‘Friars’ no more

Franciscans of the Holy Land are now able to celebrate the Baptism of Jesus more than once a year.

January 10, 2012 17:42
Franciscans celebrate in the Holy Land

Friars 311. (photo credit: Courtesy)


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For further information on Christian tourism and Holy Land Tours to Israel contact Travelujah.

On Sunday January 8, Travelujah Holy Land tours arranged for me to accompany the Franciscans of the Holy Land on their annual pilgrimage to the Jordan River. This "annual" trip was rather unique, because the same event was celebrated at the same place... less than three months ago. The reason: Until recently, the Baptismal Site known as "Qasr al Yahud" was a closed military zone, and pilgrims were allowed to go there only once a year, on the last Thursday of October. But last summer the Israeli authorities opened the site all year-round. With the site now much more accessible, the Franciscans decided to move the date of their annual pilgrimage to the most appropriate liturgical time for it, on the Feast of the Baptism of the Lord, celebrated on the first Sunday after Epiphany (January 6).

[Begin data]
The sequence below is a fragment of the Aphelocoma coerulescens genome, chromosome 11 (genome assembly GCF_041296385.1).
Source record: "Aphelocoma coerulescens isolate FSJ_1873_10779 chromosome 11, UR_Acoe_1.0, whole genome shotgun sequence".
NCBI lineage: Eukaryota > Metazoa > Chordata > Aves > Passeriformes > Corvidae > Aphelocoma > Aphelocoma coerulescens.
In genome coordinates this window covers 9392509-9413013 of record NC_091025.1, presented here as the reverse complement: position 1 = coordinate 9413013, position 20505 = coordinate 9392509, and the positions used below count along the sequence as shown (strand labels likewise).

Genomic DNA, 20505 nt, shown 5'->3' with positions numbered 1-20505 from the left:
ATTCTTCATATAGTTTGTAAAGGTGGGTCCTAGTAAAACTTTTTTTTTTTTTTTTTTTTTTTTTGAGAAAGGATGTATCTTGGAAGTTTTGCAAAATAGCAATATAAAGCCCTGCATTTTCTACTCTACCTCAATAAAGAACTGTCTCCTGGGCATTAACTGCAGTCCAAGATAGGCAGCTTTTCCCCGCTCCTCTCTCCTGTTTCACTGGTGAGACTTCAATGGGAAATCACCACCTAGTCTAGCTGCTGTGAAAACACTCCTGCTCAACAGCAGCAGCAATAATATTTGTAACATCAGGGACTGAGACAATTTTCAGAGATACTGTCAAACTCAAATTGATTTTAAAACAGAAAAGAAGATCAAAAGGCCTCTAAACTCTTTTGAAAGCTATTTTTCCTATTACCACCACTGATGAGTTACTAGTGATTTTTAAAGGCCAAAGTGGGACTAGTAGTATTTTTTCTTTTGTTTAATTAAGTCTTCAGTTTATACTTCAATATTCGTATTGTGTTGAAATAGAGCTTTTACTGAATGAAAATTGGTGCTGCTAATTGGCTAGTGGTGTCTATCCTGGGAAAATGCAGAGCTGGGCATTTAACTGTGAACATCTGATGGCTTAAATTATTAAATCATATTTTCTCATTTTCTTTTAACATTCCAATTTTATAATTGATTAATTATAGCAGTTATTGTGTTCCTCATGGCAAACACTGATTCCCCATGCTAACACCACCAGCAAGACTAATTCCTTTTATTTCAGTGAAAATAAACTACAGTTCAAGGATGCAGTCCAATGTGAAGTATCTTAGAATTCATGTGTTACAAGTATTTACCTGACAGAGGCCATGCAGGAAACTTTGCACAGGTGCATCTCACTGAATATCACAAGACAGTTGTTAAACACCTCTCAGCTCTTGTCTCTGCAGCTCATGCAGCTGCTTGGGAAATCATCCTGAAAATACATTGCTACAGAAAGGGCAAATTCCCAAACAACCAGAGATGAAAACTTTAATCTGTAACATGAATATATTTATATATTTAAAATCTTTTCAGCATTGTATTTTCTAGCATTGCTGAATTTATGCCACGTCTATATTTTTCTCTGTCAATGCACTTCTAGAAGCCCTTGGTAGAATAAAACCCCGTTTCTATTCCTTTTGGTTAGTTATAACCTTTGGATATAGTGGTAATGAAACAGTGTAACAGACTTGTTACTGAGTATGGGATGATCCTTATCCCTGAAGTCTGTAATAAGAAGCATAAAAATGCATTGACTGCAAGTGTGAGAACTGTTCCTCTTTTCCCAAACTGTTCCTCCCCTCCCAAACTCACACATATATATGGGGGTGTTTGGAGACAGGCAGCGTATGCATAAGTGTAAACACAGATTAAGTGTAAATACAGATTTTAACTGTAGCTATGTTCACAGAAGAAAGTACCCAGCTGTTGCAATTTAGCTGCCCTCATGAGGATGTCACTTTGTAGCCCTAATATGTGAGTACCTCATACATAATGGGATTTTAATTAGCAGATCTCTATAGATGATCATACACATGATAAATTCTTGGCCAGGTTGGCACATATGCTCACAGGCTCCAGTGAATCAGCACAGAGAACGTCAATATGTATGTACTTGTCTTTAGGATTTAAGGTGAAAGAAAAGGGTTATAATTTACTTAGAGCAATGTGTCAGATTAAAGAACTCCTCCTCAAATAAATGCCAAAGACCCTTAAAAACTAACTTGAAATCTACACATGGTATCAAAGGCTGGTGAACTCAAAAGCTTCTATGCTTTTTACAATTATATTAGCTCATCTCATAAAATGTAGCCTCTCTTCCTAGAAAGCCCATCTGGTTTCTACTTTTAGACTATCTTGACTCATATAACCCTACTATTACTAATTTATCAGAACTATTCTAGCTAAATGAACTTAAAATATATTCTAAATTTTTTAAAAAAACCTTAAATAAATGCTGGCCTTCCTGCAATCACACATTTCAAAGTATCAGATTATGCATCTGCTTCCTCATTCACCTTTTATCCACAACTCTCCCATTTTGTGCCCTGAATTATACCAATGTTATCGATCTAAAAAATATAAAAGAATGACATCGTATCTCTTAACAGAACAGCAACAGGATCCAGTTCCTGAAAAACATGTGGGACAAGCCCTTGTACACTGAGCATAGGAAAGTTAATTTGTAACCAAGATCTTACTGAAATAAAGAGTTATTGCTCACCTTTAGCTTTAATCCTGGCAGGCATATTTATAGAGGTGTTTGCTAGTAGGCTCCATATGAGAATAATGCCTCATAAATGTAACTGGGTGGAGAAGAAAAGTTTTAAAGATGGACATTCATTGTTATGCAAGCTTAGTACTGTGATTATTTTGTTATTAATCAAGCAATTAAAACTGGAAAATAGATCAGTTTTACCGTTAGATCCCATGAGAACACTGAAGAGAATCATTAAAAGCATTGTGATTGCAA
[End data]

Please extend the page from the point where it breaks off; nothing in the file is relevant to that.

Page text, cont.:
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The busload of friars left Notre Dame Center in Jerusalem shortly after 8 a.m., with a festive atmosphere on board. The attempts of Fr. Artemio Vitores, the Custodial Vicar, to announce the order of the day on the microphone were periodically interrupted by various jokes and songs. After only a half-hour ride, we made a brief first stop at the Parish of the Good Shepherd in Jericho, where the friars and faithful were welcomed by the local civil authorities. Fifteen minutes later, we were back on the bus and heading for the Jordan River.

Franciscan Seminarians on the road to the Jordan River

At the Jordan River

As soon as we arrived, the Franciscans lined up for their ceremonial procession, starting from an abandoned monastery next to the parking lot. The friars led the procession towards the river, walking through the rocky ground in two orderly rows while singing Latin hymns such as "Lauda Ierusalem Dominum" and "Christus vincit". They were followed by the Custos of the Holy Land, Fr. Pierbattista Pizzaballa, accompanied by religious, civil and military dignitaries, and with the faithful closing ranks just behind them.